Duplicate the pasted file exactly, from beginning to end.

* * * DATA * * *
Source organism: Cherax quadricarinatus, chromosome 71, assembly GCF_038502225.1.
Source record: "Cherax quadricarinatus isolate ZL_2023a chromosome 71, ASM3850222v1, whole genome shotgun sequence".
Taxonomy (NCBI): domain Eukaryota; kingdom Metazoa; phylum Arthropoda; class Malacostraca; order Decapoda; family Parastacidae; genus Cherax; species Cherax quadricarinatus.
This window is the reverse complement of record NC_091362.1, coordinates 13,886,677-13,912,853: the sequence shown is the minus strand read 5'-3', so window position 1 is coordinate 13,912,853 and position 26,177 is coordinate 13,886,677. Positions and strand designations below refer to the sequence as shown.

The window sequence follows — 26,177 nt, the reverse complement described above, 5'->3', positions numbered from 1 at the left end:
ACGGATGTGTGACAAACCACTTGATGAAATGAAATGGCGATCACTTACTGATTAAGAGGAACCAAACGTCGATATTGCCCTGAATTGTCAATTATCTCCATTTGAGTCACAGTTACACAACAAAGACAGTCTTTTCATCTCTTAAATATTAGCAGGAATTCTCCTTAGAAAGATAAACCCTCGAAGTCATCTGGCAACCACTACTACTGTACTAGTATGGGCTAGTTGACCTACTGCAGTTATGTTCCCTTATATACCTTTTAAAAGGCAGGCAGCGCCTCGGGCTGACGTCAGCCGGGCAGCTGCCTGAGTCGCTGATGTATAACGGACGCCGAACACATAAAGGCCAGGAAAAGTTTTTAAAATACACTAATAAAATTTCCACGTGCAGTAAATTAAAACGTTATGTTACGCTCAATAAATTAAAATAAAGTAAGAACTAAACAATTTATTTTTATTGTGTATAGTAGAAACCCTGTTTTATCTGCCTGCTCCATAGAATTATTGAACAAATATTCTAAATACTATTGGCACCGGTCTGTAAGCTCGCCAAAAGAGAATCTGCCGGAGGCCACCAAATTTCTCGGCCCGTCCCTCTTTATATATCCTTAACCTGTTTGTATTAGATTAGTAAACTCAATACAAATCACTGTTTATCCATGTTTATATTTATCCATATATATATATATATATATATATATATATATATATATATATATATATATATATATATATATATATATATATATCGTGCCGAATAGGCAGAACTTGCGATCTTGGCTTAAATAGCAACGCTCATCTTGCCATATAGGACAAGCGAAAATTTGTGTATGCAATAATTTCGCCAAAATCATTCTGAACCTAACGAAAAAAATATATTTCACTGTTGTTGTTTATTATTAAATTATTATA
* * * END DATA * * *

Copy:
Source organism: Cherax quadricarinatus, chromosome 71, assembly GCF_038502225.1.
Source record: "Cherax quadricarinatus isolate ZL_2023a chromosome 71, ASM3850222v1, whole genome shotgun sequence".
Taxonomy (NCBI): domain Eukaryota; kingdom Metazoa; phylum Arthropoda; class Malacostraca; order Decapoda; family Parastacidae; genus Cherax; species Cherax quadricarinatus.
This window is the reverse complement of record NC_091362.1, coordinates 13,886,677-13,912,853: the sequence shown is the minus strand read 5'-3', so window position 1 is coordinate 13,912,853 and position 26,177 is coordinate 13,886,677. Positions and strand designations below refer to the sequence as shown.

The window sequence follows — 26,177 nt, the reverse complement described above, 5'->3', positions numbered from 1 at the left end:
ACGGATGTGTGACAAACCACTTGATGAAATGAAATGGCGATCACTTACTGATTAAGAGGAACCAAACGTCGATATTGCCCTGAATTGTCAATTATCTCCATTTGAGTCACAGTTACACAACAAAGACAGTCTTTTCATCTCTTAAATATTAGCAGGAATTCTCCTTAGAAAGATAAACCCTCGAAGTCATCTGGCAACCACTACTACTGTACTAGTATGGGCTAGTTGACCTACTGCAGTTATGTTCCCTTATATACCTTTTAAAAGGCAGGCAGCGCCTCGGGCTGACGTCAGCCGGGCAGCTGCCTGAGTCGCTGATGTATAACGGACGCCGAACACATAAAGGCCAGGAAAAGTTTTTAAAATACACTAATAAAATTTCCACGTGCAGTAAATTAAAACGTTATGTTACGCTCAATAAATTAAAATAAAGTAAGAACTAAACAATTTATTTTTATTGTGTATAGTAGAAACCCTGTTTTATCTGCCTGCTCCATAGAATTATTGAACAAATATTCTAAATACTATTGGCACCGGTCTGTAAGCTCGCCAAAAGAGAATCTGCCGGAGGCCACCAAATTTCTCGGCCCGTCCCTCTTTATATATCCTTAACCTGTTTGTATTAGATTAGTAAACTCAATACAAATCACTGTTTATCCATGTTTATATTTATCCATATATATATATATATATATATATATATATATATATATATATATATATATATATATATATATATATATATATATCGTGCCGAATAGGCAGAACTTGCGATCTTGGCTTAAATAGCAACGCTCATCTTGCCATATAGGACAAGCGAAAATTTGTGTATGCAATAATTTCGCCAAAATCATTCTGAACCTAACGAAAAAAATATATTTCACTGTTGTTGTTTATTATTAAATTATTATA